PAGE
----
EXETER — For Michelle Gitkos, Memorial Day was all about watching the local parade, attending barbecues and enjoying family when she was younger.
Gitkos, of West Pittston, continues to enjoy the annual parade, which was held Monday, May 30. Her uncle, Ron Gitkos, is one of the organizers of the annual Memorial Day parade, which started in West Pittston and ended with a short program at the Wyoming Area Catholic School parking lot in Exeter.
“As a young girl my uncle Ron taught me about the tradition of Memorial Day and every year I help put flags up in honor of the fallen soldiers,” she said.
Ron Gitkos also organizes the annual Vettes for Vets event, a Corvette-only car show that serves as a fundraiser for the West Pittston American Legion.
“Memorial Day meant enjoying the holiday with family, watching the parade with them and cheering all the brave veterans on as they walked side by side in their service attire,” said 23-year-old Michelle Gitkos.
Her perspective on Memorial Day completely changed in 2008. Her cousin, 1st Lt. Jeffrey DePrimo, a Pennsylvania National Guardsman from Pittston, lost his life by a roadside bomb in Afghanistan on May 20 of that year. DePrimo was 35 years old.
“After Jeffrey passed, Memorial Day is more personal as well as emotional,” she said. “After losing a family member from sacrificing his life for our country, it changes my views on Memorial Day even more.
“Now when I think of Memorial Day, it’s about my cousin and all the soldiers past and present that fought for our freedom.”
The featured speaker for the ceremony Monday was retired Pennsylvania State Police Cmdr. Carmen Altavilla of Troop P in Wyoming. Altavilla told the crowd that patriotism should be in one’s thoughts 365 days a year.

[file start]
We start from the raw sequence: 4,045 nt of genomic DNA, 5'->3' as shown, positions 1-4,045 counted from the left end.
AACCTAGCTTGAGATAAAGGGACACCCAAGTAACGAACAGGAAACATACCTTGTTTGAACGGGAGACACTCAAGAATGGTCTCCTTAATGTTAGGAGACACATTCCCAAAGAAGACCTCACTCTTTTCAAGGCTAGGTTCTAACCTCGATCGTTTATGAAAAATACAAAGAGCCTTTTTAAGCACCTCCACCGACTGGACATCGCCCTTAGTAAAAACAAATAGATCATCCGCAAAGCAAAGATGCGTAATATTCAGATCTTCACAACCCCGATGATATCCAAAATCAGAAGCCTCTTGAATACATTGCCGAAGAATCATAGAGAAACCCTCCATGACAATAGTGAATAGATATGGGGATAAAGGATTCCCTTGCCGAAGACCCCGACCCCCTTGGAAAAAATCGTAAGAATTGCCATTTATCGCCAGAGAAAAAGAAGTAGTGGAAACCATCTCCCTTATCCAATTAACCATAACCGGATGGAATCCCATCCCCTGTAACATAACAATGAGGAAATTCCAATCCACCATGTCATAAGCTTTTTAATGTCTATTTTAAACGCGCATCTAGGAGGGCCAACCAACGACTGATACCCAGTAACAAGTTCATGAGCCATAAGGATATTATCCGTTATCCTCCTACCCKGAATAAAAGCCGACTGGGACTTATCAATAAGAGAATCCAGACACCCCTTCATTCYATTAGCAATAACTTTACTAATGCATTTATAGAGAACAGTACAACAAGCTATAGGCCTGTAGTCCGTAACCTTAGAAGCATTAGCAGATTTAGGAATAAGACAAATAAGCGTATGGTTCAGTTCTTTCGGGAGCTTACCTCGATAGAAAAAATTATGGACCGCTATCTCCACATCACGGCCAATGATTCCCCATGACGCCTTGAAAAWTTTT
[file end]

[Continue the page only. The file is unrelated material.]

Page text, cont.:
“You don’t have to be in the military to be a patriot,” he said.
Fifteen-year-old Sophia Swiverski, of Wyoming, was on hand to watch the parade with her family. She said it’s important to think about veterans and fallen soldiers throughout the year and not just on national holidays.
“It’s a day when we remember soldiers that died that served our country,” Swiverski said. “We don’t always think about them (soldiers), sometimes we only think of ourselves and it’s really self-centered. You have to give a day and think about what they did for us, because we don’t realize it, but they do a lot for us and we don’t always do a lot for them.”
Some parade-goers were happy to see the turnout in support of military men and women near and far.
“It’s great to see so many people out for the parade,” Dave Corby, of Harding, said. “I see more and more each year and that’s fantastic to see.”
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